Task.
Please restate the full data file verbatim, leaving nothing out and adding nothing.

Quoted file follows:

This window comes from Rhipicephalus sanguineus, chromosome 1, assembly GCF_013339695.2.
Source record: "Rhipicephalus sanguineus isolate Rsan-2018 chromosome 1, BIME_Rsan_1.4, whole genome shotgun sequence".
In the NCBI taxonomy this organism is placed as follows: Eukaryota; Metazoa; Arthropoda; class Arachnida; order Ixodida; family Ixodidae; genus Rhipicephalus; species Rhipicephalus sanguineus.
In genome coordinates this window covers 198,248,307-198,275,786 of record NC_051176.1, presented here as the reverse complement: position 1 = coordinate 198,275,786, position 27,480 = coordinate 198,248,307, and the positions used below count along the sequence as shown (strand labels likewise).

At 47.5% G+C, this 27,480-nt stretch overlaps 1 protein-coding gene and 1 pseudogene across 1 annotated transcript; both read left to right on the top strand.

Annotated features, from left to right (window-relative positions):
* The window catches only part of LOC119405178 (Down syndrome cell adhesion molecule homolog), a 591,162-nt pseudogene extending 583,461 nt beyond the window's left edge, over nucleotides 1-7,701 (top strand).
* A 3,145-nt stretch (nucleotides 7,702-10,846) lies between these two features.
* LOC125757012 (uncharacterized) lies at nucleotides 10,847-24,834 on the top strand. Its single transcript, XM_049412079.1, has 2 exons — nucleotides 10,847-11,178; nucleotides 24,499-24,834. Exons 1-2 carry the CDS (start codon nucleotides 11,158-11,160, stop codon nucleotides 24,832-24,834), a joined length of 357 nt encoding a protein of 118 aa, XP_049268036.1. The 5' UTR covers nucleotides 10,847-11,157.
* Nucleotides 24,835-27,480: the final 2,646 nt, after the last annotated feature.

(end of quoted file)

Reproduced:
This window comes from Rhipicephalus sanguineus, chromosome 1, assembly GCF_013339695.2.
Source record: "Rhipicephalus sanguineus isolate Rsan-2018 chromosome 1, BIME_Rsan_1.4, whole genome shotgun sequence".
In the NCBI taxonomy this organism is placed as follows: Eukaryota; Metazoa; Arthropoda; class Arachnida; order Ixodida; family Ixodidae; genus Rhipicephalus; species Rhipicephalus sanguineus.
In genome coordinates this window covers 198,248,307-198,275,786 of record NC_051176.1, presented here as the reverse complement: position 1 = coordinate 198,275,786, position 27,480 = coordinate 198,248,307, and the positions used below count along the sequence as shown (strand labels likewise).

At 47.5% G+C, this 27,480-nt stretch overlaps 1 protein-coding gene and 1 pseudogene across 1 annotated transcript; both read left to right on the top strand.

Annotated features, from left to right (window-relative positions):
* The window catches only part of LOC119405178 (Down syndrome cell adhesion molecule homolog), a 591,162-nt pseudogene extending 583,461 nt beyond the window's left edge, over nucleotides 1-7,701 (top strand).
* A 3,145-nt stretch (nucleotides 7,702-10,846) lies between these two features.
* LOC125757012 (uncharacterized) lies at nucleotides 10,847-24,834 on the top strand. Its single transcript, XM_049412079.1, has 2 exons — nucleotides 10,847-11,178; nucleotides 24,499-24,834. Exons 1-2 carry the CDS (start codon nucleotides 11,158-11,160, stop codon nucleotides 24,832-24,834), a joined length of 357 nt encoding a protein of 118 aa, XP_049268036.1. The 5' UTR covers nucleotides 10,847-11,157.
* Nucleotides 24,835-27,480: the final 2,646 nt, after the last annotated feature.